• 21. An individual’s threshold establishes the single interval; the point at which a detectable middlestep can no longer be inserted between two close colors.
  • 22. DescendantParent Parent They are illustrated as three colors arranged in a linearseries, with a parent at each end and the descendant, a middle step between the two.
  • 23. Parent-descendantmixtures can beset up betweencolors having onlyhue difference, likered and blue; onlyvalue difference,like black andwhite; or onlydifference insaturation, likebrilliant blue andgray-blue.
  • 24. Intervals can also be set up between color samples that contrast in more than one quality.A brilliant red-violet and a tint of gray green have hue,value, and saturation contrast, but a middle step can still be found between them.
  • 25. Even intervals occur when the middle step is visually equidistant between the two parents. The important thing about even intervals is that themidpoint be just that; no more like one parent than the other.
  • 26. Intervals are not limited to the three steps of parent- descendant color mixtures.In a series of even intervals, each step is the visual midpoint between the samples on either side of it.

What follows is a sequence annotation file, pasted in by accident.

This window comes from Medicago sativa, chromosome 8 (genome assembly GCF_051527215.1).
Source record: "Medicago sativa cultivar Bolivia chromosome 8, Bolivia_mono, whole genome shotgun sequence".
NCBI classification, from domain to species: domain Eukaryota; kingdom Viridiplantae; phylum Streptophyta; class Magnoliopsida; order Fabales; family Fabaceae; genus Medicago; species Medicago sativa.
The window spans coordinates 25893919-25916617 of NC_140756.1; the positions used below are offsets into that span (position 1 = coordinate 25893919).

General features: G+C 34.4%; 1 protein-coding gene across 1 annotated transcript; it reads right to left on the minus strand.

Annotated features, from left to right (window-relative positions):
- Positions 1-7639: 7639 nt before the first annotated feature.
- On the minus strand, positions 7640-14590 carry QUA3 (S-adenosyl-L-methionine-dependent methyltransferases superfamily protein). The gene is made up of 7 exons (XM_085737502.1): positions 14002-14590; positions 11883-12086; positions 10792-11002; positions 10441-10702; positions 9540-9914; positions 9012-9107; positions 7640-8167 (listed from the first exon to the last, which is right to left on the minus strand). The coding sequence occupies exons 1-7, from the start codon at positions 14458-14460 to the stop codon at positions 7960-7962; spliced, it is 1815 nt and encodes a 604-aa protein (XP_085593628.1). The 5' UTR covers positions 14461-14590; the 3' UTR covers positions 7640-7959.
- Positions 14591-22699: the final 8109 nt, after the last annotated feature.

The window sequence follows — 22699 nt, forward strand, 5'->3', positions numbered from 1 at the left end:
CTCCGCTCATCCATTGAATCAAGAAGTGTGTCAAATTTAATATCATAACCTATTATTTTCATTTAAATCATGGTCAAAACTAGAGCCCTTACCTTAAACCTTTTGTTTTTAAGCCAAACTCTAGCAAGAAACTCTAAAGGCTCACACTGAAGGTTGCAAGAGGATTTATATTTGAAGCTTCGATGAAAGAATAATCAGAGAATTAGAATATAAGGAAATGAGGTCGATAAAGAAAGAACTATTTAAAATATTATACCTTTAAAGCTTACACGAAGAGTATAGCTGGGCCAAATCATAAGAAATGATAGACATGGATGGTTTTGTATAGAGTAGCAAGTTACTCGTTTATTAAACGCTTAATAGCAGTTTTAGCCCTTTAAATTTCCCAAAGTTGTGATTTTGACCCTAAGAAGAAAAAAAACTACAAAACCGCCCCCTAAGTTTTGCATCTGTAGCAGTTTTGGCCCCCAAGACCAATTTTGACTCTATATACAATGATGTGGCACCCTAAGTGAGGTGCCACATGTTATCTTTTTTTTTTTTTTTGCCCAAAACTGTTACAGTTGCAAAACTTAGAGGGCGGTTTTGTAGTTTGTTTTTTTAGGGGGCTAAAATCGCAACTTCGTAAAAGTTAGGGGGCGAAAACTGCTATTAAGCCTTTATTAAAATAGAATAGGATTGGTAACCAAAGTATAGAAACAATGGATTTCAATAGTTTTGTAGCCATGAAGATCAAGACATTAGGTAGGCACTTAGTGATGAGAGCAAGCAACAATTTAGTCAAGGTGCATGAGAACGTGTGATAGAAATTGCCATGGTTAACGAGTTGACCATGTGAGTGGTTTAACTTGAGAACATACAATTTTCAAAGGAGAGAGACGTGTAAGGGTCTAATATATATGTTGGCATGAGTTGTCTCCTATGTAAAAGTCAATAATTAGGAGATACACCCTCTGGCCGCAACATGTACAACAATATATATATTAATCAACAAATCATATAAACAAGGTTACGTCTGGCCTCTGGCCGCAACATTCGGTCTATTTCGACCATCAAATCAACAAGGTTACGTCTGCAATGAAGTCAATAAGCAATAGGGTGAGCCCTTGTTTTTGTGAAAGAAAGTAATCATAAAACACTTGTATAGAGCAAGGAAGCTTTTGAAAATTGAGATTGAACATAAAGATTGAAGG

• 27. Parent-descendant color mixtures occur so frequently in color study that the word “interval” alone is often taken to mean an equidistant step, but intervals can also be uneven.
  • 28. Creating order out of random information is afundamental function of human intelligence.
  • 29. Images composed of even intervals are more quickly and easilyunderstood than images in which intervals are uneven or random.
  • 30. Intervals are visually logical mixes. They arejudged by eye alone and no two people may agree on the exact midpoint between two samples.
  • 31. A gradient is a series of progressive, even intervals so close that individual steps cannot be distinguished.
  • 32. It is a seamless transition between differences.
  • 33. Gradients can be from light to dark, from one hue to another,or from one saturation to another.
  • 34. A sensation alone–a touch, taste, smell, sight or sound–is an incomplete event. The occurrence of a sensation is immediately followed by perception.
  • 35. Perception is the critical connection between human beings and their environment. It is the understanding and awareness of what has been sensed.
  • 36. Perception decides what has been sensed. It recognizesand identifies the sensation. It acts as a filter, separatinguseful and important information from competing stimuli in the environment.